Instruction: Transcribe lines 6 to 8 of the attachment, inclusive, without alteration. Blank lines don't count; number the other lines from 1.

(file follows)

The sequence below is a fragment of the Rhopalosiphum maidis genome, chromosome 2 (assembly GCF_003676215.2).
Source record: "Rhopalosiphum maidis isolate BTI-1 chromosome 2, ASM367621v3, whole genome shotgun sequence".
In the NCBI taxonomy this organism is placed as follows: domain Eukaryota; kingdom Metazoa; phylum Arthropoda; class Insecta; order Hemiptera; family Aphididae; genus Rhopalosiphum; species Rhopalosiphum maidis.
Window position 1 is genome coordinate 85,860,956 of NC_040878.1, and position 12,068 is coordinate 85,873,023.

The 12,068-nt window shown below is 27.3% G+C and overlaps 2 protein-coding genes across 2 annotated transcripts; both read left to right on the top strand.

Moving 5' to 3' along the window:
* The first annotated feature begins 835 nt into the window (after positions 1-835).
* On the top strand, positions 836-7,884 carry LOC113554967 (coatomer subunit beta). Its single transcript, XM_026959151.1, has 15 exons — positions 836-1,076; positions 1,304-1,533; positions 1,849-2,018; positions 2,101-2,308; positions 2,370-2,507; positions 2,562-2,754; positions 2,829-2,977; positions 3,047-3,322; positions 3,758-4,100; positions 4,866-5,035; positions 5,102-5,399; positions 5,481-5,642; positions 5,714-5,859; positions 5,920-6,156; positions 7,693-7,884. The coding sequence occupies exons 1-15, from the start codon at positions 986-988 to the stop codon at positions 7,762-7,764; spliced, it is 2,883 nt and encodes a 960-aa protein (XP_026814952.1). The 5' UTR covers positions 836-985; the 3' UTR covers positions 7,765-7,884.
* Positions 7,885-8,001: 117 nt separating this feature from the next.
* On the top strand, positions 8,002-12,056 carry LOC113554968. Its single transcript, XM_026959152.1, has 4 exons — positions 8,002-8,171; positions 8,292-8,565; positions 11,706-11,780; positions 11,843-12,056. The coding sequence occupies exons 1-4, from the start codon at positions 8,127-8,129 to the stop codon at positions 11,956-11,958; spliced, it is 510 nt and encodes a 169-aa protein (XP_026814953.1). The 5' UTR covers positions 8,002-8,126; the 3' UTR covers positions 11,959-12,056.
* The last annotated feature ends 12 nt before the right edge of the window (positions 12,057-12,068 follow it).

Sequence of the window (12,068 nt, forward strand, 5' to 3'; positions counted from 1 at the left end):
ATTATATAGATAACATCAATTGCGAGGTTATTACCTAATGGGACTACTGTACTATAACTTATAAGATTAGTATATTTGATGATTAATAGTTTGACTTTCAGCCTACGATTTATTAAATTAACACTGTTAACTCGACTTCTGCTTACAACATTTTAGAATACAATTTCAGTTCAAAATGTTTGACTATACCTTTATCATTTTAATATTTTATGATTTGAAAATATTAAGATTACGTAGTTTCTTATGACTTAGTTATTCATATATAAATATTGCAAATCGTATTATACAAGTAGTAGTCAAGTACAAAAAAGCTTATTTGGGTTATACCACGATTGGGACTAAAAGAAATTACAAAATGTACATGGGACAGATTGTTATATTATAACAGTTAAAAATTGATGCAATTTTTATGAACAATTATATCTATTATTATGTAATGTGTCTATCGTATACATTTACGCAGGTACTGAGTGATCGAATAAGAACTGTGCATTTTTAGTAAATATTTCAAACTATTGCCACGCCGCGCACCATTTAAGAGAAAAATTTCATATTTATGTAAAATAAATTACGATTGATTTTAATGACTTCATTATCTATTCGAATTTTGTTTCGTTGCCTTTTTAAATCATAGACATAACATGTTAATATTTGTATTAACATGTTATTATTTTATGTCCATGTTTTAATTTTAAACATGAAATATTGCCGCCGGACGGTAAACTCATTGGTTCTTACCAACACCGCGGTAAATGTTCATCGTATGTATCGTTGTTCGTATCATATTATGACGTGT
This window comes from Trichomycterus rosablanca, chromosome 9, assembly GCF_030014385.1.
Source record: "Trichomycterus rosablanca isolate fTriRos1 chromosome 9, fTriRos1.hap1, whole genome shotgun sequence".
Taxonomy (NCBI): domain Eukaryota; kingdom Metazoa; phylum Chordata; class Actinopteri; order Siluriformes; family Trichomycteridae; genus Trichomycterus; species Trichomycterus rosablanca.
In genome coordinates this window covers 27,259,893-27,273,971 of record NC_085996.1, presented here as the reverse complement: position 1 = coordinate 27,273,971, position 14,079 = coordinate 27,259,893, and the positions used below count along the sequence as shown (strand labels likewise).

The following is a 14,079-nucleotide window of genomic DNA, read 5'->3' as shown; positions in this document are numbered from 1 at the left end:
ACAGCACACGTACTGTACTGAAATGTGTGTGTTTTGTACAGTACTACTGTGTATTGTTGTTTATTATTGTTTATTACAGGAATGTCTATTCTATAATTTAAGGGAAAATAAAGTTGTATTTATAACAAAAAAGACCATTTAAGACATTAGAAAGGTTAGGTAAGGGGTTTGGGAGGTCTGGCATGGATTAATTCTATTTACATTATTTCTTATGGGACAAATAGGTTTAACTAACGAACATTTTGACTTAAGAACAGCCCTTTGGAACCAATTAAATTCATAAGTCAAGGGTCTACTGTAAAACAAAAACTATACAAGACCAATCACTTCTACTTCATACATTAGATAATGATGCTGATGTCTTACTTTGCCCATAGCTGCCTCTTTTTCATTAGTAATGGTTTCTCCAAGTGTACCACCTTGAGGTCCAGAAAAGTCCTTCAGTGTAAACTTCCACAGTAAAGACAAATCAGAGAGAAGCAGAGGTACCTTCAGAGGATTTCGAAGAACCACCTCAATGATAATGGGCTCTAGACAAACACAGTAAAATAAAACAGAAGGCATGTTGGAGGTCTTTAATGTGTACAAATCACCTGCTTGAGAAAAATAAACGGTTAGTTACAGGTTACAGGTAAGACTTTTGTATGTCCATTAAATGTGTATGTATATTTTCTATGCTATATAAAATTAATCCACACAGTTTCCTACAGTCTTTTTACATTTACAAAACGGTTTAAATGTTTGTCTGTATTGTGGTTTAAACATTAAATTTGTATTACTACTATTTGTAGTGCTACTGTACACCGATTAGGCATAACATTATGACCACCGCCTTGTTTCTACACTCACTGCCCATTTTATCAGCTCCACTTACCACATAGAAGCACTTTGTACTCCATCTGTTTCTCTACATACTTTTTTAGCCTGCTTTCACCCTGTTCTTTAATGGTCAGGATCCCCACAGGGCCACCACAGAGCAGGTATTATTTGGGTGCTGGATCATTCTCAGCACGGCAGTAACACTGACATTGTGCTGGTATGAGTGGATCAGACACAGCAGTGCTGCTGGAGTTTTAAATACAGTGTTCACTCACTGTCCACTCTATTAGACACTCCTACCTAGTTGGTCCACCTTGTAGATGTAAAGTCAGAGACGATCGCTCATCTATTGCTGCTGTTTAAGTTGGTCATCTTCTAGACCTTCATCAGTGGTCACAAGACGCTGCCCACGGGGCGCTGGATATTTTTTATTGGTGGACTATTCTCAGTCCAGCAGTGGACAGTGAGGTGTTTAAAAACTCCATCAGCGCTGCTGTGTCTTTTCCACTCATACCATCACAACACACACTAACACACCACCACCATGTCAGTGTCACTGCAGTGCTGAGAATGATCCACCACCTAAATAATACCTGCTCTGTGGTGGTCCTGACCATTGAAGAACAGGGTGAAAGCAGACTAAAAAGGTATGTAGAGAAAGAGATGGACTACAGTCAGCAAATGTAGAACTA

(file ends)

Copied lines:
Moving 5' to 3' along the window:
* The first annotated feature begins 835 nt into the window (after positions 1-835).
* On the top strand, positions 836-7,884 carry LOC113554967 (coatomer subunit beta). Its single transcript, XM_026959151.1, has 15 exons — positions 836-1,076; positions 1,304-1,533; positions 1,849-2,018; positions 2,101-2,308; positions 2,370-2,507; positions 2,562-2,754; positions 2,829-2,977; positions 3,047-3,322; positions 3,758-4,100; positions 4,866-5,035; positions 5,102-5,399; positions 5,481-5,642; positions 5,714-5,859; positions 5,920-6,156; positions 7,693-7,884. The coding sequence occupies exons 1-15, from the start codon at positions 986-988 to the stop codon at positions 7,762-7,764; spliced, it is 2,883 nt and encodes a 960-aa protein (XP_026814952.1). The 5' UTR covers positions 836-985; the 3' UTR covers positions 7,765-7,884.